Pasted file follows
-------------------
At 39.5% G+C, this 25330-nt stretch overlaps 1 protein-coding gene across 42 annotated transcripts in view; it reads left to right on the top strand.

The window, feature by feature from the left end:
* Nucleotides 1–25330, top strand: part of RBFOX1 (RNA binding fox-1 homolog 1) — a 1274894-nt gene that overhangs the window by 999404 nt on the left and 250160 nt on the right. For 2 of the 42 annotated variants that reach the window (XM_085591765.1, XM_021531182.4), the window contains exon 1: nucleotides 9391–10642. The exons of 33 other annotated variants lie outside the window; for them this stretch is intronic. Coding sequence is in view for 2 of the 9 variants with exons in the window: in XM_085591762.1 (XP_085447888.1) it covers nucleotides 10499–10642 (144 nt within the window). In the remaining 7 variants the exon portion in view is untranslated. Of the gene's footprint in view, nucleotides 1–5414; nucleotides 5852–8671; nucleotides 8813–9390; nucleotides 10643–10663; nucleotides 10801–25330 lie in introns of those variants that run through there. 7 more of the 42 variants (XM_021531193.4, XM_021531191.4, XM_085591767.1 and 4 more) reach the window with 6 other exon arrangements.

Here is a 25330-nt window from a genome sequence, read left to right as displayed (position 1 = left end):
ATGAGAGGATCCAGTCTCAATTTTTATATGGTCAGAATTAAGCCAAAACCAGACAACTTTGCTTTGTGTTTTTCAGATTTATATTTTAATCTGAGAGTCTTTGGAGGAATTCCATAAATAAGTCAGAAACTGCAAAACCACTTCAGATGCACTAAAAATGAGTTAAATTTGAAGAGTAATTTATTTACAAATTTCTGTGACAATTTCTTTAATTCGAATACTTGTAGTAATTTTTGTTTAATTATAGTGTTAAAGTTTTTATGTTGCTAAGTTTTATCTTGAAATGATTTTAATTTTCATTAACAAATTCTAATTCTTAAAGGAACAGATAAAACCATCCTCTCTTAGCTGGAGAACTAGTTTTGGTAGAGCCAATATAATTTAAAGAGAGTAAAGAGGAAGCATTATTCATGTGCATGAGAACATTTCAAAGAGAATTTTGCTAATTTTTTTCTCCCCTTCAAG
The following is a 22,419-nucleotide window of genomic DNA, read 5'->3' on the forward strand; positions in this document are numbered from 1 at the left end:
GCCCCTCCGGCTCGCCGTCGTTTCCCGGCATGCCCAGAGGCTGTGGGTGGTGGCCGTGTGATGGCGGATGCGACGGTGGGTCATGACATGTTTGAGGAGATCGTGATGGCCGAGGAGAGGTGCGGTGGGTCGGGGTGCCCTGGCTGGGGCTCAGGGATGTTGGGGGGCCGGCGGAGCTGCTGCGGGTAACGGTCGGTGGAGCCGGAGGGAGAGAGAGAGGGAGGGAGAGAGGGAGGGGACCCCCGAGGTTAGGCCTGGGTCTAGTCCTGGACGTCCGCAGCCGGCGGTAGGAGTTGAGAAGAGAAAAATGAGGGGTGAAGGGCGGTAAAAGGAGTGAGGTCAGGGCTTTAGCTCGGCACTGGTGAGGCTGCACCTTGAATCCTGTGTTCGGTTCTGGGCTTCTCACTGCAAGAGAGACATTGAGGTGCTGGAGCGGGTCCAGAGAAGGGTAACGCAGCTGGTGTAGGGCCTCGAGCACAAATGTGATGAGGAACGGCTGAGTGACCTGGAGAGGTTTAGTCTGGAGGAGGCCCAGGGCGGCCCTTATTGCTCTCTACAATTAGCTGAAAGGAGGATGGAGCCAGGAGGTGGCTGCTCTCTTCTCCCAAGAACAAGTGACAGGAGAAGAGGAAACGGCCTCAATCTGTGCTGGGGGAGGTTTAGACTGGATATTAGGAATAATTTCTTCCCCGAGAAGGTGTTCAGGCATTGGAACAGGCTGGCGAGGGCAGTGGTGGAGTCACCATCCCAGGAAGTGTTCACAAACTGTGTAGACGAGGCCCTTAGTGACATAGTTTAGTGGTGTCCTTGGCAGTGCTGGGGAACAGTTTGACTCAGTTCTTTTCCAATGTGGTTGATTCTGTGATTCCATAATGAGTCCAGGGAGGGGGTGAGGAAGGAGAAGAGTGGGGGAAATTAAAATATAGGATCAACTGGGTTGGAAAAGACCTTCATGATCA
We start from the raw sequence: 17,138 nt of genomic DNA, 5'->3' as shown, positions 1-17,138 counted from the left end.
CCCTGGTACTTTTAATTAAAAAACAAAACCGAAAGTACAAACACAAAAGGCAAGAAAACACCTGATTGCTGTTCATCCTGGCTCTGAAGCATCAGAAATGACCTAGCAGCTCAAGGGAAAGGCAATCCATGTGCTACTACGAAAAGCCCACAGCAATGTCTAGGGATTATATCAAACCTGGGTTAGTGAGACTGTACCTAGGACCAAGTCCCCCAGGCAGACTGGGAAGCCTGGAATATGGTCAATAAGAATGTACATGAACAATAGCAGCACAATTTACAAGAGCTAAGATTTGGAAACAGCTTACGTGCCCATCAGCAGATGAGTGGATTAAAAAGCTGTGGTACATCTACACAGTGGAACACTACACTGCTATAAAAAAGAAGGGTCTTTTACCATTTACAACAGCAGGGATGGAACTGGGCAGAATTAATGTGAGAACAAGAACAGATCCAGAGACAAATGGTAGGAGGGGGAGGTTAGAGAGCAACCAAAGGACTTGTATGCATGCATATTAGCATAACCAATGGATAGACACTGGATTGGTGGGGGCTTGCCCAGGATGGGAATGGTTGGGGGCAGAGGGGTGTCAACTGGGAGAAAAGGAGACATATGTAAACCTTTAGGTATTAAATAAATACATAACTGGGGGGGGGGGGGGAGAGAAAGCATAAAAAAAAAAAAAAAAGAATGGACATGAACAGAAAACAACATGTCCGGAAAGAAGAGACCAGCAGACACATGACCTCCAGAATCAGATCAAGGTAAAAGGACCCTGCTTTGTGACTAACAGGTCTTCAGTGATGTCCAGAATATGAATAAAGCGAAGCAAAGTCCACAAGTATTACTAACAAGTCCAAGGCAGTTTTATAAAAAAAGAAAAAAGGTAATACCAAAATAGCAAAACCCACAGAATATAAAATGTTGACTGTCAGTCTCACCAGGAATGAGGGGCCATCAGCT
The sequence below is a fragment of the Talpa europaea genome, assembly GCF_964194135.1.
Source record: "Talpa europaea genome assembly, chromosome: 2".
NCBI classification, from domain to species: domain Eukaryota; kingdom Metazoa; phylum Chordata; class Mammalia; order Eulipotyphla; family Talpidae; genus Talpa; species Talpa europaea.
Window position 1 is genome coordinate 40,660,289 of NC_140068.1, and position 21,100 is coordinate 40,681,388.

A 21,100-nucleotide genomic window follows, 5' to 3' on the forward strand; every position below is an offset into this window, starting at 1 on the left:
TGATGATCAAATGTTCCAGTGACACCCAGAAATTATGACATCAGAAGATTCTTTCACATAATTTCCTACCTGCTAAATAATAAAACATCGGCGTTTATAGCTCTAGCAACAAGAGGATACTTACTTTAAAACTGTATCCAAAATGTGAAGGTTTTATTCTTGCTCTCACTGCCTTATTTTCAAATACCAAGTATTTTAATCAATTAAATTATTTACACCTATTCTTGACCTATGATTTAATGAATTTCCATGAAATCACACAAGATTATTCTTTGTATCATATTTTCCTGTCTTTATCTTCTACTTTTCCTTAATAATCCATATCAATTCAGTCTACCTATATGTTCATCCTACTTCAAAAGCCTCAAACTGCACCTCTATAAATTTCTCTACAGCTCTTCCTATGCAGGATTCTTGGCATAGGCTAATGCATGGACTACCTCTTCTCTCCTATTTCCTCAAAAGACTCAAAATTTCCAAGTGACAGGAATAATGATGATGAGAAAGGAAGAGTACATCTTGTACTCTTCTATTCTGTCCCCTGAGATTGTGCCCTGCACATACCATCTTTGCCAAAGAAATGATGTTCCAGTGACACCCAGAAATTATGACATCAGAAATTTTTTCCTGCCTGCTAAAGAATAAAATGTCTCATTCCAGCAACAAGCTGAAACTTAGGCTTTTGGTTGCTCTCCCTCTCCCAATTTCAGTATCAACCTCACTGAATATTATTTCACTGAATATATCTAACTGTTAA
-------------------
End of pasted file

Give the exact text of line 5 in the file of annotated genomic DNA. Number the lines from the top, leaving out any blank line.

ATGAGAGGATCCAGTCTCAATTTTTATATGGTCAGAATTAAGCCAAAACCAGACAACTTTGCTTTGTGTTTTTCAGATTTATATTTTAATCTGAGAGTCTTTGGAGGAATTCCATAAATAAGTCAGAAACTGCAAAACCACTTCAGATGCACTAAAAATGAGTTAAATTTGAAGAGTAATTTATTTACAAATTTCTGTGACAATTTCTTTAATTCGAATACTTGTAGTAATTTTTGTTTAATTATAGTGTTAAAGTTTTTATGTTGCTAAGTTTTATCTTGAAATGATTTTAATTTTCATTAACAAATTCTAATTCTTAAAGGAACAGATAAAACCATCCTCTCTTAGCTGGAGAACTAGTTTTGGTAGAGCCAATATAATTTAAAGAGAGTAAAGAGGAAGCATTATTCATGTGCATGAGAACATTTCAAAGAGAATTTTGCTAATTTTTTTCTCCCCTTCAAG